An antimicrobial resistance (AMR) ‘task force’ is to be set up to look at how meaningful targets can be developed to replace, reduce and refine antibiotic use in UK agriculture.
The move, initiated by the Responsible Use of Medicines in Agriculture (RUMA) Alliance, follows the publication of today’s O’Neill review final report, which identifies the setting of 10-year targets for AMR reduction in agriculture as a key next step.
“We understand the report’s ambition to develop long-term targets,” said RUMA’s secretary general, John FitzGerald (pictured above). “The industry has long recognised the beneficial role targets can play, but is acutely aware that inappropriate targets can also be counterproductive and even lead to increased risk of resistance.
“We are delighted therefore to announce the setting up of this task force which will harness the expertise of specialists across different sectors and work proactively with the authorities to look at identifying effective, evidence-based goals that work for our UK livestock sectors and protect animal welfare.”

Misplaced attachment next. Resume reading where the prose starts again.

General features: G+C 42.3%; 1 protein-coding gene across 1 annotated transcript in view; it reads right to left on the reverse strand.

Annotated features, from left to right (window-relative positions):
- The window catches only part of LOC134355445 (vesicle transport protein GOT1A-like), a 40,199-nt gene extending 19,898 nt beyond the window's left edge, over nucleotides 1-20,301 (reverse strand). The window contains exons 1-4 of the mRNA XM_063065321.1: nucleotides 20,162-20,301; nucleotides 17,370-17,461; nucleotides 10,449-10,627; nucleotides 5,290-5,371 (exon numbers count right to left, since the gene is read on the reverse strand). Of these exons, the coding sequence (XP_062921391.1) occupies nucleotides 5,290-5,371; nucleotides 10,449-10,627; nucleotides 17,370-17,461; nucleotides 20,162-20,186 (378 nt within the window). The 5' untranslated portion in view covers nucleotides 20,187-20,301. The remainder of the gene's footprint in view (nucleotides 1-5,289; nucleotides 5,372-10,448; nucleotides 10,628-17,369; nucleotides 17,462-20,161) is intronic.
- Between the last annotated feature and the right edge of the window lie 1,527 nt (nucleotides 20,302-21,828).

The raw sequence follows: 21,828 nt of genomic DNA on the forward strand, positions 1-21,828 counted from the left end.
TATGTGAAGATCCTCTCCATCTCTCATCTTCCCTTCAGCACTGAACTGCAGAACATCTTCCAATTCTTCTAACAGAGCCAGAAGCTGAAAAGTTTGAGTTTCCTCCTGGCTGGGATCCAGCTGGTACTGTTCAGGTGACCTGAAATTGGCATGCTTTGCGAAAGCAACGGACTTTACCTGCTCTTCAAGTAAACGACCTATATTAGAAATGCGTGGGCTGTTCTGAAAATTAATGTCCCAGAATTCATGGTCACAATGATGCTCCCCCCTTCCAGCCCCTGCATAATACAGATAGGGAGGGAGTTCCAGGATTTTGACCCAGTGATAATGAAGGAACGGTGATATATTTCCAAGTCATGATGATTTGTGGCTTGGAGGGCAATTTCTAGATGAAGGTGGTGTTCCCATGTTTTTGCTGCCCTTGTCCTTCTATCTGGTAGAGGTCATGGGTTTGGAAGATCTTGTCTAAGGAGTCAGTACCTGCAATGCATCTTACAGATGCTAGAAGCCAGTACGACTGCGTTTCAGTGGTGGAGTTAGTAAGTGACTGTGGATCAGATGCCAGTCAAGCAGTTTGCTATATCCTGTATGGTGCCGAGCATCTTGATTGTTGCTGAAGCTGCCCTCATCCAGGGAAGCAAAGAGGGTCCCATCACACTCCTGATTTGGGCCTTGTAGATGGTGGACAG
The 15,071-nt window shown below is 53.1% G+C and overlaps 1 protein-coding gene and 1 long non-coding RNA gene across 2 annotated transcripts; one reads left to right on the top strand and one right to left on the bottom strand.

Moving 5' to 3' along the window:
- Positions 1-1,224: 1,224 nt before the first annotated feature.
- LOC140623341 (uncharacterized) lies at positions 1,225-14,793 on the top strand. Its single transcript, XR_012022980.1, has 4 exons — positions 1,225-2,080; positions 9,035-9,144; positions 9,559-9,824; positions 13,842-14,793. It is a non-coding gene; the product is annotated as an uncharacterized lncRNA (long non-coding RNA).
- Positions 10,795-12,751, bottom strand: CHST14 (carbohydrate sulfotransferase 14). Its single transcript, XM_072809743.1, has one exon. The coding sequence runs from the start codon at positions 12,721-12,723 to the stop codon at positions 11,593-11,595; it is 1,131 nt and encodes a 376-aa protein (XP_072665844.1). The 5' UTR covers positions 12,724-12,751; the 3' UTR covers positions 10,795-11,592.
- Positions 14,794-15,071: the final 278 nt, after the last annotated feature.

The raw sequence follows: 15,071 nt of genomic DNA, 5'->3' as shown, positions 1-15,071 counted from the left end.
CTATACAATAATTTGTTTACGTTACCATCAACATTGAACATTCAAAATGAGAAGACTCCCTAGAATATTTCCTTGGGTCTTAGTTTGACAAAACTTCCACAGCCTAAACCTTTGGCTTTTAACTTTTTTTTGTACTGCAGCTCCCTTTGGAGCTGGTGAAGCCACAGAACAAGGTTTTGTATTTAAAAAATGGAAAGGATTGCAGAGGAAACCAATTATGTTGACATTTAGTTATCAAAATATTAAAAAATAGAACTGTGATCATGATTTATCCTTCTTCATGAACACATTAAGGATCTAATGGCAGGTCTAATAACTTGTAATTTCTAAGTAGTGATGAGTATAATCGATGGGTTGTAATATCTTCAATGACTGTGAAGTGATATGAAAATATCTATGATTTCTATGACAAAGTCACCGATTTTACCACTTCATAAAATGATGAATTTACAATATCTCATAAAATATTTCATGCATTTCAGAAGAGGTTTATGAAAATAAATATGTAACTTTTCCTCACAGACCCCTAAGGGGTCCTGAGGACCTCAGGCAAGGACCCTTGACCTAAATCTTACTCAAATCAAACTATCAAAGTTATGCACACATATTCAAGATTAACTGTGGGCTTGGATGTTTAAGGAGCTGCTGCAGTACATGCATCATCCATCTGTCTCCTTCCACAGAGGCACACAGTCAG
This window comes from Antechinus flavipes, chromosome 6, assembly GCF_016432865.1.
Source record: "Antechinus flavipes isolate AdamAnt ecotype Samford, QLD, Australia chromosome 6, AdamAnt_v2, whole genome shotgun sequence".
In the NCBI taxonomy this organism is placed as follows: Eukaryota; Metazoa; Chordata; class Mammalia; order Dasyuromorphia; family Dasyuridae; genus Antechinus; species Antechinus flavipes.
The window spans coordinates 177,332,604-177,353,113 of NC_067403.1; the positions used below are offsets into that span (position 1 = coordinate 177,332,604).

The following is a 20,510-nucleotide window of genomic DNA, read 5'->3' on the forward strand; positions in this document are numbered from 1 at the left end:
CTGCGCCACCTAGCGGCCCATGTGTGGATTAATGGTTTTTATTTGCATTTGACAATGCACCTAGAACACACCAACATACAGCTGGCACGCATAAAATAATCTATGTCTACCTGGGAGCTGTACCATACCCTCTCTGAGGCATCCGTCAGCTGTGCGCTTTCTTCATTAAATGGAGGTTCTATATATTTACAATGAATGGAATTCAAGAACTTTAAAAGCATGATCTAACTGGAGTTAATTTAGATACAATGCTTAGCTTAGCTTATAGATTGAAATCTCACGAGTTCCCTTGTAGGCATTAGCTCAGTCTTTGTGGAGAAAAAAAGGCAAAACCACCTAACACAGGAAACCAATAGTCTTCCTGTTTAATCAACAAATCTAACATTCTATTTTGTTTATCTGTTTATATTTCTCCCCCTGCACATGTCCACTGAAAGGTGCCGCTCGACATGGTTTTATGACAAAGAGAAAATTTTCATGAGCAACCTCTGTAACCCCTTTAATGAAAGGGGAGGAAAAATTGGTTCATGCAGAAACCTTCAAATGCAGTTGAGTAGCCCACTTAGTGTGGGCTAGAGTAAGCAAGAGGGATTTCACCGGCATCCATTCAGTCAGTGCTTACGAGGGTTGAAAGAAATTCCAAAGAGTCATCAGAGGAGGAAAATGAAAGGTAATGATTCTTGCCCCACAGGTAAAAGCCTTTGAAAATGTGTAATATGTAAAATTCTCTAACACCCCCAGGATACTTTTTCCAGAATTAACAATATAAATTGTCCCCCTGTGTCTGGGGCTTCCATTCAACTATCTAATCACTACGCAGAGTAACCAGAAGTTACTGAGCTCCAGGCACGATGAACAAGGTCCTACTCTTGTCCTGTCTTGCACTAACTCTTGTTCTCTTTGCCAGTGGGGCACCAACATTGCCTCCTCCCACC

He also said that the UK focus was especially important as while there were important lessons to learn from other countries’ experiences in reducing antibiotic use, direct comparisons were never simple.
“It should be remembered that the Danish government invested heavily to allow its pig farmers to build new high-health premises,” said Mr FitzGerald, “reducing its antibiotic usage by nearly 60%. The Netherlands is now at approximately the same level of use as the UK and we must look at how we develop the right goals for our sectors.”
He also praised the work of the pig and poultry sector’s recognition of the importance of surveillance.
“Our UK poultry meat sector set up detailed surveillance of antibiotic use five years ago and through this has been able to replace, reduce and refine antibiotic use and pass on its learnings to other sectors,” he said.
“The pig sector, similarly, has also just launched an online medicine book and stewardship programme to improve on pig usage data already collected through the Red Tractor scheme, which has been in place since October 2014.”